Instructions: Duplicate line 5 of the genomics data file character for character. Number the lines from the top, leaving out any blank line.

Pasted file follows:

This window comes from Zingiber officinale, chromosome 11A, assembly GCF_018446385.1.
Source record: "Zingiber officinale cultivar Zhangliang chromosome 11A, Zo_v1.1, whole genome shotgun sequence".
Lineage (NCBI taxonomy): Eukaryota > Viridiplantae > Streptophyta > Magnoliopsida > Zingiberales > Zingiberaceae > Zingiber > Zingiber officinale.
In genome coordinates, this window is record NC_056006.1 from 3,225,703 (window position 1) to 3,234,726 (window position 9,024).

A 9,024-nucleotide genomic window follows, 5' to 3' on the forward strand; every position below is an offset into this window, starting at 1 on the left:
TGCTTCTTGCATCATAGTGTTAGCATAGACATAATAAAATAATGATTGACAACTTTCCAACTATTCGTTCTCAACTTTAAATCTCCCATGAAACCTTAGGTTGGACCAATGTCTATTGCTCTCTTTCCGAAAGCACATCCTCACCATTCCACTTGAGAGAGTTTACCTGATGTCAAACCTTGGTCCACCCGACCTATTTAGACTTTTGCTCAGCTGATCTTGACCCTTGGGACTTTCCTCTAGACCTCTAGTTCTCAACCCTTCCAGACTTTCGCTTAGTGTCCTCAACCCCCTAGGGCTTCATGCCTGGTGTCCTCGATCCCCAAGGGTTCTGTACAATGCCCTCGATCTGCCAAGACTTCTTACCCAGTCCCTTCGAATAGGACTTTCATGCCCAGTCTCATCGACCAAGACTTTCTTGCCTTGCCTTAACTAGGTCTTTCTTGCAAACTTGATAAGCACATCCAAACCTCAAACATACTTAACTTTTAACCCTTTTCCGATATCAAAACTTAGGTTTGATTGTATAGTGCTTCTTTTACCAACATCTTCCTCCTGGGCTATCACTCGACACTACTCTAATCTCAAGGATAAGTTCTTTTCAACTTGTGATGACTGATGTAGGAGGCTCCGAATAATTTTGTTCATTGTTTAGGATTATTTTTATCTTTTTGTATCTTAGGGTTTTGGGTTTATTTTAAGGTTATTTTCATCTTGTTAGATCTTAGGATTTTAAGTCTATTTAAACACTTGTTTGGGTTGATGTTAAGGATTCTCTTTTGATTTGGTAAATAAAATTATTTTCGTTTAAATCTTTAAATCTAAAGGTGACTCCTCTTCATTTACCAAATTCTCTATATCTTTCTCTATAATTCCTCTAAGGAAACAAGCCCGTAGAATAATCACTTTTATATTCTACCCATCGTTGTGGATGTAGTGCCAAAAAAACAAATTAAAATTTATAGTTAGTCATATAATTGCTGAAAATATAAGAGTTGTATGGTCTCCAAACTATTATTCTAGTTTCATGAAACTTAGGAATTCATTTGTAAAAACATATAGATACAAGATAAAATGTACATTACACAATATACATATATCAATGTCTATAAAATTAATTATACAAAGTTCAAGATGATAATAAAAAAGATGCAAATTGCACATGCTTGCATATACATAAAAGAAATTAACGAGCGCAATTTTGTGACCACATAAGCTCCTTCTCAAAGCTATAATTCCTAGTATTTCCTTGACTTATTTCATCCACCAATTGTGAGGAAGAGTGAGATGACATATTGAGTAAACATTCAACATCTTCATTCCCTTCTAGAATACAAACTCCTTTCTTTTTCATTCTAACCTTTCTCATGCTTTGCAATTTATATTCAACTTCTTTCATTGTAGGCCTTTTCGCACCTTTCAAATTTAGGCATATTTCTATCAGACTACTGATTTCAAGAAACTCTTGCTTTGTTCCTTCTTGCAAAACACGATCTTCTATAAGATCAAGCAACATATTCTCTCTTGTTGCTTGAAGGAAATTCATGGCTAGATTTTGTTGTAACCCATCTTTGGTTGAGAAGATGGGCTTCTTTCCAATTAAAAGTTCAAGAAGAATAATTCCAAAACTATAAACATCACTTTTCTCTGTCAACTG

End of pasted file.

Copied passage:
A 9,024-nucleotide genomic window follows, 5' to 3' on the forward strand; every position below is an offset into this window, starting at 1 on the left: